By Teddy Rydquist
Special to The Oxford Leader
An idea first discussed by co-founders Buck Myre and Scott Claxton roughly midway through December 2021, 42 Strong – the Tate Myre Foundation – has already started making a difference in the lives in over 200 middle and high school students throughout Oxford.
A registered 501(c)(3) non-profit organization, 42 Strong is wrapping up their responsibilities with the National Mentoring Resource Center’s (NMRC) office in Michigan to become certified in the Quality Mentoring Program.
The organization is doing this by matching mentors, who are 10th through 12th grade students at Oxford High School, with 6th through 9th grade mentee students with a three-year age difference as often as possible, meaning 6th and 7th graders are with sophomores, 8th graders and with juniors, and freshmen are with seniors.
Receiving approximately 220 applicants – split almost perfectly down the middle – for the first edition of their June-May yearlong program, the matching process culminated at the Legacy Center on Sunday, May 22, and the process of how these students were paired together is something special.
Mentees and mentors were paired together partially on the mentees’ preference but were also paired in-part based on their responses to a few application questions. These questions were not based on necessarily having a right or wrong answer, but rather how much “we” thinking showed up in your responses opposed to “me” thinking.
Utilizing the motto “Trust, Love, Build,” putting others first and embracing the team concept are important tenants of 42 Strong and a list of a dozen “Tate’s Traits,” is available on their website, 42StrongTate.org.
Featuring terms such as fun, teachable, hard-worker, and respectful, these Tate’s Traits were selected by a group of Myre’s classmates – both boys and girls.
A team leader, an adult figure in the Oxford area, oversees the relationship between mentor and mentee, seeking to ensure they are in contact on a reasonable basis, maintaining a positive relationship, and demonstrating these Tate’s Traits in their daily lives.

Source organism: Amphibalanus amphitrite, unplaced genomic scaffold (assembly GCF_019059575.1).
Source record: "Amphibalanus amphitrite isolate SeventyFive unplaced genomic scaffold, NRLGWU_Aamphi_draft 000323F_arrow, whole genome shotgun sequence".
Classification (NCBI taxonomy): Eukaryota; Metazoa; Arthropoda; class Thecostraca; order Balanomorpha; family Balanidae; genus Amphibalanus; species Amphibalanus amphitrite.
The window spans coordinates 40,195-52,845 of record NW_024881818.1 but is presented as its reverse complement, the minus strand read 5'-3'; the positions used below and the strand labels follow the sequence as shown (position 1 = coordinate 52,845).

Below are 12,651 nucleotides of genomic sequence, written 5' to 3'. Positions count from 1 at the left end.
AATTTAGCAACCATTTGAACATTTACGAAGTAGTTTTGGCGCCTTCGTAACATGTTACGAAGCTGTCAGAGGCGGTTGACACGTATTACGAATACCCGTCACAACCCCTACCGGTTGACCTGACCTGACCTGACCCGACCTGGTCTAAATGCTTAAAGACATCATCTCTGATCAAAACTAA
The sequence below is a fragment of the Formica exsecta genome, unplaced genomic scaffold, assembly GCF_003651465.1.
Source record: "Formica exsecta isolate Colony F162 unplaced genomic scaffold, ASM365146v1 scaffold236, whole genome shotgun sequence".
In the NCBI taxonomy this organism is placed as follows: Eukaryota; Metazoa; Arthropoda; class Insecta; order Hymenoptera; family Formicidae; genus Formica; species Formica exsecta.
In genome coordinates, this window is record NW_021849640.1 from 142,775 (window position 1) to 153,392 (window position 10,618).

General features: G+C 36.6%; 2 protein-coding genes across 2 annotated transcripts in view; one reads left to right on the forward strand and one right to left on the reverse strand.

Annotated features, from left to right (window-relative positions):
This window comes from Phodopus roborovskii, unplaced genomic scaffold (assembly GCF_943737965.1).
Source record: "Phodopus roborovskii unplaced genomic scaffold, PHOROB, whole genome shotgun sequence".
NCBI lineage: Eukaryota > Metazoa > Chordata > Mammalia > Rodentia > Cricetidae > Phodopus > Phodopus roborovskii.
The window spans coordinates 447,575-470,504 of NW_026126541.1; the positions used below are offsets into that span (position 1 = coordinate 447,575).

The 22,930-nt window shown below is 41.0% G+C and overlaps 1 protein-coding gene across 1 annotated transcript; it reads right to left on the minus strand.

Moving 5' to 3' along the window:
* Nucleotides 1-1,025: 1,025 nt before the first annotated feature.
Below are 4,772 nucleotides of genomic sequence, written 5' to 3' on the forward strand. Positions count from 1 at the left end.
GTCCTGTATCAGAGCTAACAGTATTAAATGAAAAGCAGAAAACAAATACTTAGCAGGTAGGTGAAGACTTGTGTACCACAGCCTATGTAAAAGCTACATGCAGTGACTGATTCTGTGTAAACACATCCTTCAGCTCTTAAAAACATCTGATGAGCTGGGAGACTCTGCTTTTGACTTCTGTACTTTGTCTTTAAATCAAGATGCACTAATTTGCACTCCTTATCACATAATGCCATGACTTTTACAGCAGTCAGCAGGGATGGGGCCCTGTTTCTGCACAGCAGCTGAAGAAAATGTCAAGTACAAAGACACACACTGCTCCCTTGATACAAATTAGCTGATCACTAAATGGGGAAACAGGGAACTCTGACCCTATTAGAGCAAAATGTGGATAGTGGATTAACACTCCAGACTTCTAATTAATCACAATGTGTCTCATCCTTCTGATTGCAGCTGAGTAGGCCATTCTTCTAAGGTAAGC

“We’re expecting the mentors to check in with their mentees a minimum of once per week,” Buck Myre shared.
“Whether that’s giving them a call, whether that’s chatting with them on their social media platforms, we expect them to check-in once a week. We expect them to get together with their mentees physically once a month, at least.
“There’s going to be some challenges to that because we can’t be carting mentees around and this stuff has to happen in a public place and none of these mentees are going to be driving, right? So, they can say let’s meet up at Evergreens or Tropical Smoothie and Mom or Dad can drop off the mentee and they can hang out for a bit and get together and chat.”
The entire organization – all 220 mentors and mentees – will get together monthly to check in and hold meetings. They are planning to have a Tillman Scholar from the Pat Tillman Foundation, the former Arizona State Sun Devil and Arizona Cardinal, speak at one of their first meetings.
As referenced above, “Trust, Love, Build” and putting we ahead of me are at the center of everything the organization does.
Pointing to Tate’s postgame interview with The D Zone following the Wildcats’ 38-28 playoff victory over the Clarkston Wolves on October 29, 2021 as an example, Buck Myre shared how this “Trust, Love, Build” motto came to be.